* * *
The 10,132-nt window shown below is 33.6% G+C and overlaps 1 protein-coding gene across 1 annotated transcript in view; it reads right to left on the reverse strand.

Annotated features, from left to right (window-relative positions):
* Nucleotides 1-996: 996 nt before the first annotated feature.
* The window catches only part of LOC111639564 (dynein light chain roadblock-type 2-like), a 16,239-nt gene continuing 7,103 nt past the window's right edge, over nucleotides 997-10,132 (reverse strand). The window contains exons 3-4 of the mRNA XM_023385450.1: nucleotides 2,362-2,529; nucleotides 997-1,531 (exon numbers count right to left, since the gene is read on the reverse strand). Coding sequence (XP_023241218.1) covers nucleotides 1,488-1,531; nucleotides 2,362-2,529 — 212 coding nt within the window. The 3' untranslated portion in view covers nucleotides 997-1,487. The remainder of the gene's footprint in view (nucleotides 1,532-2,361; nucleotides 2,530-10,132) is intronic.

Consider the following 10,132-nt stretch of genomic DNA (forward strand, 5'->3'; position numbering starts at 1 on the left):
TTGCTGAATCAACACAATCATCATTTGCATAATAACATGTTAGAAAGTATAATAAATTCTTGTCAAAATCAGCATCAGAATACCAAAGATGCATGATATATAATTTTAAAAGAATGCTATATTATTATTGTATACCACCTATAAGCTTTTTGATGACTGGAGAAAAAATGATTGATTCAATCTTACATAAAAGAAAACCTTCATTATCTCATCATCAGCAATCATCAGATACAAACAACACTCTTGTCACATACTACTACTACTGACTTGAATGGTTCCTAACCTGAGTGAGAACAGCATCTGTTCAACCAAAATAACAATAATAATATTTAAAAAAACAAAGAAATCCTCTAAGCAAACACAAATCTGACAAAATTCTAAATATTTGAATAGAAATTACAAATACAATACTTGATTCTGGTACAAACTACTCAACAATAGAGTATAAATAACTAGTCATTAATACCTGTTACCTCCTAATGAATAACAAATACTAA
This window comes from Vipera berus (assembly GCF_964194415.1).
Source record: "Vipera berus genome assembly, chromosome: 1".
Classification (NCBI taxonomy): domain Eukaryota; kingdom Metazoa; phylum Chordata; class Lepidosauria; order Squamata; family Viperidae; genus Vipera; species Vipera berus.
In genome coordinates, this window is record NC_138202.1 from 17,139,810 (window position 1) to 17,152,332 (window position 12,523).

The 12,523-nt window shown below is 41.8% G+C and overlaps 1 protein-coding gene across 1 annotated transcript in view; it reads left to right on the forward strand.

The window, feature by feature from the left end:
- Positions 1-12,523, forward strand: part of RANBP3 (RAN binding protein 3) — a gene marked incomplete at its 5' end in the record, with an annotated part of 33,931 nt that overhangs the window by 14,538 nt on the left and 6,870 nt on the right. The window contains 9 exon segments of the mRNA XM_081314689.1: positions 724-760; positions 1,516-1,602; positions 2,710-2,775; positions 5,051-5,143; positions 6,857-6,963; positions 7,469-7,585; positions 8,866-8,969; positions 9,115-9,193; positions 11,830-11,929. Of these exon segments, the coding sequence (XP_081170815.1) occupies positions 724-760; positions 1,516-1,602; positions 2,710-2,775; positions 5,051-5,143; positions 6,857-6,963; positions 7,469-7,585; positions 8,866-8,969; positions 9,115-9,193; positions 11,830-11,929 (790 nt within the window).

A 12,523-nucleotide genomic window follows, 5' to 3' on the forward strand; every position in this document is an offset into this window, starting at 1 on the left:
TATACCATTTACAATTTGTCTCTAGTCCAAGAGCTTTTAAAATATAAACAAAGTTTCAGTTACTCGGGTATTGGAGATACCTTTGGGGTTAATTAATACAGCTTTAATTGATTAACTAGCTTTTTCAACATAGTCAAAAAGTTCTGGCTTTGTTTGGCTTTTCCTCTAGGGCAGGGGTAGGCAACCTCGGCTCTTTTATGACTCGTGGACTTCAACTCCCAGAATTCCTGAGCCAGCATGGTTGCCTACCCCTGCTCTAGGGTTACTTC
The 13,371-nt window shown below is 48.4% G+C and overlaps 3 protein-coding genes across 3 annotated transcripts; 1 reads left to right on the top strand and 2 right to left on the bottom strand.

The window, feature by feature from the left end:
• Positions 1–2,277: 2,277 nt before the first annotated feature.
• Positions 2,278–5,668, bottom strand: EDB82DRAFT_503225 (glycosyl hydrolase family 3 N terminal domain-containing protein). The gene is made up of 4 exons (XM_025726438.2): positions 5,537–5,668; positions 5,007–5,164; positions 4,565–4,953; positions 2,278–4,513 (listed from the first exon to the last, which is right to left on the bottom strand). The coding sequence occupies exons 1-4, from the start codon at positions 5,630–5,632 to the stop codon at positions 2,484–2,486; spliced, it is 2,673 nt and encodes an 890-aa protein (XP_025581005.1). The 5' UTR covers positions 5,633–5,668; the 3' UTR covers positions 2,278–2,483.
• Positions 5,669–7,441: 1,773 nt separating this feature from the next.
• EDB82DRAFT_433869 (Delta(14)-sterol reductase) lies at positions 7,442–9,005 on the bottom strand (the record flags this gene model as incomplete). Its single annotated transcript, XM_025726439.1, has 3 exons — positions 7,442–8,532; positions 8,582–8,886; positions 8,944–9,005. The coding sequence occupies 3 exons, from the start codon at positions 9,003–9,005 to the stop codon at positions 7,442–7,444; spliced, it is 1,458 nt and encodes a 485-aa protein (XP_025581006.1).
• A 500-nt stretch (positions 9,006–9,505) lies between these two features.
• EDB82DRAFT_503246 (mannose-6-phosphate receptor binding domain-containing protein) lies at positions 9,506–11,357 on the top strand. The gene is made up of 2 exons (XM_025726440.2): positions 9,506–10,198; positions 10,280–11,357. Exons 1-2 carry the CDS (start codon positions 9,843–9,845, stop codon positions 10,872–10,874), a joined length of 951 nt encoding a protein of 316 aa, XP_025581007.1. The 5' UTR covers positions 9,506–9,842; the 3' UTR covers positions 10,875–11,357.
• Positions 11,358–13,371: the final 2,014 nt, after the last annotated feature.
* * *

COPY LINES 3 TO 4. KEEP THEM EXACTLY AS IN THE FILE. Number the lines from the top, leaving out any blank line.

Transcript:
* Nucleotides 1-996: 996 nt before the first annotated feature.
* The window catches only part of LOC111639564 (dynein light chain roadblock-type 2-like), a 16,239-nt gene continuing 7,103 nt past the window's right edge, over nucleotides 997-10,132 (reverse strand). The window contains exons 3-4 of the mRNA XM_023385450.1: nucleotides 2,362-2,529; nucleotides 997-1,531 (exon numbers count right to left, since the gene is read on the reverse strand). Coding sequence (XP_023241218.1) covers nucleotides 1,488-1,531; nucleotides 2,362-2,529 — 212 coding nt within the window. The 3' untranslated portion in view covers nucleotides 997-1,487. The remainder of the gene's footprint in view (nucleotides 1,532-2,361; nucleotides 2,530-10,132) is intronic.